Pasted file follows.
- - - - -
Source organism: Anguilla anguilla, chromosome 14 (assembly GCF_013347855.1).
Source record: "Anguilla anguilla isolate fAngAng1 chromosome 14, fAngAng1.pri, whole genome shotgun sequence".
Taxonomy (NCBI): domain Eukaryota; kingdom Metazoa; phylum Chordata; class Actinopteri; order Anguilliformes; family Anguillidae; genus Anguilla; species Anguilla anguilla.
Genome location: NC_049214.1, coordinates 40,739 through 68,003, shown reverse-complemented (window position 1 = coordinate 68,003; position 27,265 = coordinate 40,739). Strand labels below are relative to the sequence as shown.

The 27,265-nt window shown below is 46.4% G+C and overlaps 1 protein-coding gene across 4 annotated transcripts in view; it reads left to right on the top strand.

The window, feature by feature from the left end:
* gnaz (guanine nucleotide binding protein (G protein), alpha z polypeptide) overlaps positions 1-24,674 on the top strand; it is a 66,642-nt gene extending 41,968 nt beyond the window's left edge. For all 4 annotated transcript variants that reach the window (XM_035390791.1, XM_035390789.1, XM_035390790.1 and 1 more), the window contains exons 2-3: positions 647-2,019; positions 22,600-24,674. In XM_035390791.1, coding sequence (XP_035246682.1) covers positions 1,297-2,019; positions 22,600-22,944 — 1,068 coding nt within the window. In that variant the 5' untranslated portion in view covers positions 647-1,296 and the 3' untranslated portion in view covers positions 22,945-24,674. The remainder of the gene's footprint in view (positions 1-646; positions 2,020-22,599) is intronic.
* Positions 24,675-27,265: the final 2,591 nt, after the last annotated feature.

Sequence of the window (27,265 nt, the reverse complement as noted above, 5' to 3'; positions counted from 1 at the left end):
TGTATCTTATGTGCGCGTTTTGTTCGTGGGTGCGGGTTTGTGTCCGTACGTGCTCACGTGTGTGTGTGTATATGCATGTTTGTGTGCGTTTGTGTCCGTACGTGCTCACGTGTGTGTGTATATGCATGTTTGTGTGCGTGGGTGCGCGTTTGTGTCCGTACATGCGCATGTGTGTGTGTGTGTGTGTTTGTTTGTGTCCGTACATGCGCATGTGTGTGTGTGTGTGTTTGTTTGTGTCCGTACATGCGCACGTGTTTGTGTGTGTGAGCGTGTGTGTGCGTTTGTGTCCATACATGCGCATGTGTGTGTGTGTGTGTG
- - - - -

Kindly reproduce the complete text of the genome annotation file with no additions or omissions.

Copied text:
Source organism: Anguilla anguilla, chromosome 14 (assembly GCF_013347855.1).
Source record: "Anguilla anguilla isolate fAngAng1 chromosome 14, fAngAng1.pri, whole genome shotgun sequence".
Taxonomy (NCBI): domain Eukaryota; kingdom Metazoa; phylum Chordata; class Actinopteri; order Anguilliformes; family Anguillidae; genus Anguilla; species Anguilla anguilla.
Genome location: NC_049214.1, coordinates 40,739 through 68,003, shown reverse-complemented (window position 1 = coordinate 68,003; position 27,265 = coordinate 40,739). Strand labels below are relative to the sequence as shown.

The 27,265-nt window shown below is 46.4% G+C and overlaps 1 protein-coding gene across 4 annotated transcripts in view; it reads left to right on the top strand.

The window, feature by feature from the left end:
* gnaz (guanine nucleotide binding protein (G protein), alpha z polypeptide) overlaps positions 1-24,674 on the top strand; it is a 66,642-nt gene extending 41,968 nt beyond the window's left edge. For all 4 annotated transcript variants that reach the window (XM_035390791.1, XM_035390789.1, XM_035390790.1 and 1 more), the window contains exons 2-3: positions 647-2,019; positions 22,600-24,674. In XM_035390791.1, coding sequence (XP_035246682.1) covers positions 1,297-2,019; positions 22,600-22,944 — 1,068 coding nt within the window. In that variant the 5' untranslated portion in view covers positions 647-1,296 and the 3' untranslated portion in view covers positions 22,945-24,674. The remainder of the gene's footprint in view (positions 1-646; positions 2,020-22,599) is intronic.
* Positions 24,675-27,265: the final 2,591 nt, after the last annotated feature.

Sequence of the window (27,265 nt, the reverse complement as noted above, 5' to 3'; positions counted from 1 at the left end):
TGTATCTTATGTGCGCGTTTTGTTCGTGGGTGCGGGTTTGTGTCCGTACGTGCTCACGTGTGTGTGTGTATATGCATGTTTGTGTGCGTTTGTGTCCGTACGTGCTCACGTGTGTGTGTATATGCATGTTTGTGTGCGTGGGTGCGCGTTTGTGTCCGTACATGCGCATGTGTGTGTGTGTGTGTGTTTGTTTGTGTCCGTACATGCGCATGTGTGTGTGTGTGTGTTTGTTTGTGTCCGTACATGCGCACGTGTTTGTGTGTGTGAGCGTGTGTGTGCGTTTGTGTCCATACATGCGCATGTGTGTGTGTGTGTGTG